rpl??? What's it doing on unix?

rpl??? What's it doing on unix?

Post by Vincent Che » Fri, 10 Oct 1997 04:00:00



Hi,

  Recently, I found that solaris has a rpl daemon bundled.
As I know, rpl usually used on netware/NT to support
diskless bootup. So I am curious that what is rpl doing on
unix? Is there a rpl daemon for freebsd? If so, can I use
it to support diskless netware/NT workstation bootup?

Your help would be greatly appreciated.

 
 
 

rpl??? What's it doing on unix?

Post by Jerry Hick » Fri, 10 Oct 1997 04:00:00



> Hi,

>   Recently, I found that solaris has a rpl daemon bundled.
> As I know, rpl usually used on netware/NT to support
> diskless bootup. So I am curious that what is rpl doing on
> unix? Is there a rpl daemon for freebsd? If so, can I use
> it to support diskless netware/NT workstation bootup?

> Your help would be greatly appreciated.

Solaris 2.x isn't Unix.

 
 
 

rpl??? What's it doing on unix?

Post by Ron Echever » Fri, 10 Oct 1997 04:00:00





>>   Recently, I found that solaris has a rpl daemon bundled.
>> As I know, rpl usually used on netware/NT to support
>> diskless bootup. So I am curious that what is rpl doing on
>> unix? Is there a rpl daemon for freebsd? If so, can I use
>> it to support diskless netware/NT workstation bootup?
>> Your help would be greatly appreciated.
>Solaris 2.x isn't Unix.

It's actually a five-ass monkey.

rone
--
Ron Echeverri                   "What, me pithy?"                        +-+
Systems/Usenet Administration                              Mountain View ->b |
Best Internet Communications, Inc.                                         \ \

 
 
 

rpl??? What's it doing on unix?

Post by Guy Harr » Fri, 10 Oct 1997 04:00:00



Quote:>  Recently, I found that solaris has a rpl daemon bundled.
>As I know, rpl usually used on netware/NT to support
>diskless bootup. So I am curious that what is rpl doing on
>unix?

Well, let's see what "man rpld" says:

        NAME
             rpld - x86 Network Booting RPL (Remote Program Load) Server

        SYNOPSIS
             /usr/sbin/rpld [ -fdDMblgz ] interface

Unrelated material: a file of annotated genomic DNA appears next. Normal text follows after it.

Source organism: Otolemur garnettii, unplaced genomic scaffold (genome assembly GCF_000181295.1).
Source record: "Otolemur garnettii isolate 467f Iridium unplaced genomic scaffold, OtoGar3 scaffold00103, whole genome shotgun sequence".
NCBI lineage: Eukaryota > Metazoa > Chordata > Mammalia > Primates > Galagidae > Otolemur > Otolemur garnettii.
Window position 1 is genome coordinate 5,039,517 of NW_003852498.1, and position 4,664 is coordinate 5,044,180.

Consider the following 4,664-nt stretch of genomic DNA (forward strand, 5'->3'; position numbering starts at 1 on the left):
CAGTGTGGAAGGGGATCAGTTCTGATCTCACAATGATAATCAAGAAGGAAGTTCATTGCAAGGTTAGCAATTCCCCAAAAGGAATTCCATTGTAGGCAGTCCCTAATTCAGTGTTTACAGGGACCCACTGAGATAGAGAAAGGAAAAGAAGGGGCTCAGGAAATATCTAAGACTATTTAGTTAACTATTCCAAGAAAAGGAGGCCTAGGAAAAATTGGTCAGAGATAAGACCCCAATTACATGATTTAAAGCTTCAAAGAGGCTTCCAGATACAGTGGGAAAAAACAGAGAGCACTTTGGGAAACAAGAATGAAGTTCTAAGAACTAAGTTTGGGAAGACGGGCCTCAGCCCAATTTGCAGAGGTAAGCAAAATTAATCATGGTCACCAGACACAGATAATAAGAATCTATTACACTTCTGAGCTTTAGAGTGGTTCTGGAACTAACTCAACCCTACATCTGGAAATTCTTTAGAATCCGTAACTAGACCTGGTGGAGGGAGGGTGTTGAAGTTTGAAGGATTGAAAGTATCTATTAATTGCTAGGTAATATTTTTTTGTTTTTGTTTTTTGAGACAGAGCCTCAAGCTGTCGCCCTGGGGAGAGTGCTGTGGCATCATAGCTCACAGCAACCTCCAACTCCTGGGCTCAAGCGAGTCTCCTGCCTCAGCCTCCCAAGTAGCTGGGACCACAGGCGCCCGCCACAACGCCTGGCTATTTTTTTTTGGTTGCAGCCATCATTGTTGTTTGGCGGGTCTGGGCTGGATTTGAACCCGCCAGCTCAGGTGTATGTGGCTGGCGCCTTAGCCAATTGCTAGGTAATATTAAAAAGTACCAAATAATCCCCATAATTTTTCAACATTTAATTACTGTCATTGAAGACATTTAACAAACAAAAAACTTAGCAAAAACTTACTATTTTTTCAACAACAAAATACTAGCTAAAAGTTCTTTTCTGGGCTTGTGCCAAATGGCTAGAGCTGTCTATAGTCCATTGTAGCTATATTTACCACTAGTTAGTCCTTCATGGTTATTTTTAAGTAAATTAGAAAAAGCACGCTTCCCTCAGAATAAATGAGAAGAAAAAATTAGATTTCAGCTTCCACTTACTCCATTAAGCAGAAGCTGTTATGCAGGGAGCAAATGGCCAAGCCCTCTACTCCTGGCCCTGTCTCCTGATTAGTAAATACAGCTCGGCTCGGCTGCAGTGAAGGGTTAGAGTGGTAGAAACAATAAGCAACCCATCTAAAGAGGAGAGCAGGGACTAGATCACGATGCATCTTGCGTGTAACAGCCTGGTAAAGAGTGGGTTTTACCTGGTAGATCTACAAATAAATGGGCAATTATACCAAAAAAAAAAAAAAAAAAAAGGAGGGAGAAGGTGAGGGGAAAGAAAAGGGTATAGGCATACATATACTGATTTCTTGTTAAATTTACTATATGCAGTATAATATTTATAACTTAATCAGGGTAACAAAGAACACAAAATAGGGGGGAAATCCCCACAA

/usr/sbin/rpld -a [ -fdDMblgz ]

        AVAILABILITY
             x86

             SUNWcsu

        DESCRIPTION
             The RPL server provides network booting functionality to x86
             clients by listening to boot requests from them according to
             the RPL protocol specifications.

                ...

          Client Configuration
             The following configuration information is specific to boot-
             ing x86 clients.

             In order to allow clients to boot x86 from across  the  net-
             work,  the  client's information has to be pre-configured in
             two databases:  ethers(4) and bootparams(4).  Both databases
             can  be  accessed  through  NIS.   Refer  to x86: Installing
             Solaris Software for information on how to configure a disk-
             less  x86  client. ...

"x86: Installing Solaris Software".  Hmm.  Perhaps this suggests that
"rpld" is there to boot PeeCees running *Solaris 2.x*?  It might be
possible to use it to boot Microsoftish OSes on PeeCees as well, I
guess.

(I've no idea why they say "AVAILABILITY: x86", given that it appears to
be present on a Solaris 2.5.1/SPARC machine here (and, yes, it's a SPARC
binary); perhaps they should've just said "SUNWcsu", as it's presumably
available on both x86 and SPARC.)

Quote:>Is there a rpl daemon for freebsd?

Dunno.  Nothing with "RPL" in it other than "rplay" (a network audio
player) showed up in the ports catalog on "www.freebsd.org", nor did any
directory with "rpl" in it show up in the FreeBSD 2.2.1 source tree, at
least.

An AltaVista search for

        ("RPL" OR "remote program load") NEAR linux AND NOT etherworks

("NOT etherworks" to screen out 10,000 catalog listings for the Digital
EtherWORKS card, all of which mention RPL, presumably because one can
use the card to do network booting, and both FreeBSD and Linux, because
the card is claimed to be supported by those OSes) turned up nothing, so
it may even be that there's no Linux daemon that could be ported.

I don't know if that's a protocol the spec to which Novell has published
or not.
--
Reply, or follow up, but don't do both, please.



 
 
 

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